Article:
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The real reason Microsoft screwed up its used games strategy so badly
Microsoft has messed up its DRM strategy. It did so because it thought that getting big publishers on board was more important than impressing customers, and it was prepared to bet that high-quality content would drive purchases, rather than relying on a large user base to attract content makers to its platform. Over on GI.biz, Rob Fahey has argued that Microsoft has a blind spot too: because users have “technically” not been allowed to trade games for years, according to the EULA, no-one will mind if we *practically* stop them from doing it. Well, I guess they know better now.
I prefer a conspiracy theory. That Microsoft and Sony hatched a scheme to enforce DRM on both consoles. I doubt it happened (it’s probably illegal). But here is how I like to imagine it went down.
Kaz Hirai and Steve Ballmer sit in a room. Dark. Smoky. The men look each other in the eye. “It’s agreed. We’ll kill pre-owned. Both platforms. DRM to the max,” grates Ballmer.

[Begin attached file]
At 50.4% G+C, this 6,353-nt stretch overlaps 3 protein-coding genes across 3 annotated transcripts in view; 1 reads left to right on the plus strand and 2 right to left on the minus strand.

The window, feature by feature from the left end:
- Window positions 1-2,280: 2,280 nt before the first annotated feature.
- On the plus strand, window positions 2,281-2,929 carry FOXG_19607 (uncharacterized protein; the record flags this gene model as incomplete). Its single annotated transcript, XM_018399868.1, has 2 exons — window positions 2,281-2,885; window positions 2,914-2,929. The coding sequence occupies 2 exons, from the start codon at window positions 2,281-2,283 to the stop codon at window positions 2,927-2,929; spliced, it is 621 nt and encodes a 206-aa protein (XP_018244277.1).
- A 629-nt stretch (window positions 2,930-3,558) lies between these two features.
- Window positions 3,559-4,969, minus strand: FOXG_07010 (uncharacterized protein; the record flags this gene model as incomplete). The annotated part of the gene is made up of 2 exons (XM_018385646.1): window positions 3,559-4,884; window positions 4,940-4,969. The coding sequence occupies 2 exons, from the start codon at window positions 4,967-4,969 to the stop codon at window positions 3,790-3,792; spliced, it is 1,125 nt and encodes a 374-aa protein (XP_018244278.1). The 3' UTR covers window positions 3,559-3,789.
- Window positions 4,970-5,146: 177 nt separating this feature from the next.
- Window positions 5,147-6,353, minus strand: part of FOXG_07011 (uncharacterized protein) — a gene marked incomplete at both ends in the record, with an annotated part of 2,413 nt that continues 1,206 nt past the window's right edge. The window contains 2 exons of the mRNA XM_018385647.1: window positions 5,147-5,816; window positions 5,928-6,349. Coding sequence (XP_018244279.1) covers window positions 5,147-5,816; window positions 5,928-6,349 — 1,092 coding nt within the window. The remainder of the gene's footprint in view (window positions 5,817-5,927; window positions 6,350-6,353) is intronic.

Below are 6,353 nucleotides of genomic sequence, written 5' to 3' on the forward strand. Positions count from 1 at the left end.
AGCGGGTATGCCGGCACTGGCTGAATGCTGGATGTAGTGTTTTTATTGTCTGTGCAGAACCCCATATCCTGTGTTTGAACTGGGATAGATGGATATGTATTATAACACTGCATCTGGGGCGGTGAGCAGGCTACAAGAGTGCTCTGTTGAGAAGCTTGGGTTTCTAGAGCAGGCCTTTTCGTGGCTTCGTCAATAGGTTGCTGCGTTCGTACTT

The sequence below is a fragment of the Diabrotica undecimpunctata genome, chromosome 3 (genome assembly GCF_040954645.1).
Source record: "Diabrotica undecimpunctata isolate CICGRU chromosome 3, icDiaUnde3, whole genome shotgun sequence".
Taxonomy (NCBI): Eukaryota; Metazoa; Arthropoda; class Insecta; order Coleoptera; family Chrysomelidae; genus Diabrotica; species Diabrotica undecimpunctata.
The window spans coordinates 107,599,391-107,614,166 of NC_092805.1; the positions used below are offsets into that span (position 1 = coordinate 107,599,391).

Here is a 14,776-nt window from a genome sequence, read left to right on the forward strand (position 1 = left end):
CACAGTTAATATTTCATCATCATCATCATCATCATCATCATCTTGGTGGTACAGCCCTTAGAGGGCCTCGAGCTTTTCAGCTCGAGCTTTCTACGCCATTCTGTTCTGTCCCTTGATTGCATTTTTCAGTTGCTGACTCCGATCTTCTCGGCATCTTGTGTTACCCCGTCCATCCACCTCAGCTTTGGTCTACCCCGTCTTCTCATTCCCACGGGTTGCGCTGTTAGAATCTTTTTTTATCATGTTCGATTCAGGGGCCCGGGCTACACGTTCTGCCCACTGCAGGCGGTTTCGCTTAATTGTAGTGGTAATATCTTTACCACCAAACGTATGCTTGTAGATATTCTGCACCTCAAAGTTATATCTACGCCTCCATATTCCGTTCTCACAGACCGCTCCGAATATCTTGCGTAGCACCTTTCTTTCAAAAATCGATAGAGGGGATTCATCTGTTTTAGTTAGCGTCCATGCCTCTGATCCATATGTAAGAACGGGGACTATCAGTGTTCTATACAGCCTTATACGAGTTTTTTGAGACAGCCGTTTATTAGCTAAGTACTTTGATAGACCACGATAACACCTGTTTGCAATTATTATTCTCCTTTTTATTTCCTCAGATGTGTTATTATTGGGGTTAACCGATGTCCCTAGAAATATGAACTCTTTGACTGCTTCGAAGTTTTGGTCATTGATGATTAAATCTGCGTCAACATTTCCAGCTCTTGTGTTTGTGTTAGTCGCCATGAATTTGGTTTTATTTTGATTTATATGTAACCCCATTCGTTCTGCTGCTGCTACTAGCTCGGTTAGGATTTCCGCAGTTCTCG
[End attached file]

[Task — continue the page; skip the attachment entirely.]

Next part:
Hirai reaches for his glass. He swirls the liquid. Savours the peaty aroma of an Islay malt. Crosses his fingers. Takes a sip.
“Yes,” he says.
In the Sony boardroom, Andrew House confronts Hirai. “I can’t believe you’re letting Microsoft get a march on us. You’re *letting* them have their press conference first. We should be first. We need to get our message out to consumers.”
Hirai reaches for his cup. He feels the warmth of the sake against his fingers. Takes a sip.
“Wait,” he says.
Hirai sits in a hotel room in Los Angeles. On a 50″ screen, he watches Don Mattrick on stage, presenting the restrictions for Xbox One. He reaches for a pot of tea. He pours the aromatic water into a china cup. Takes a sip.
“Gotcha,” he says.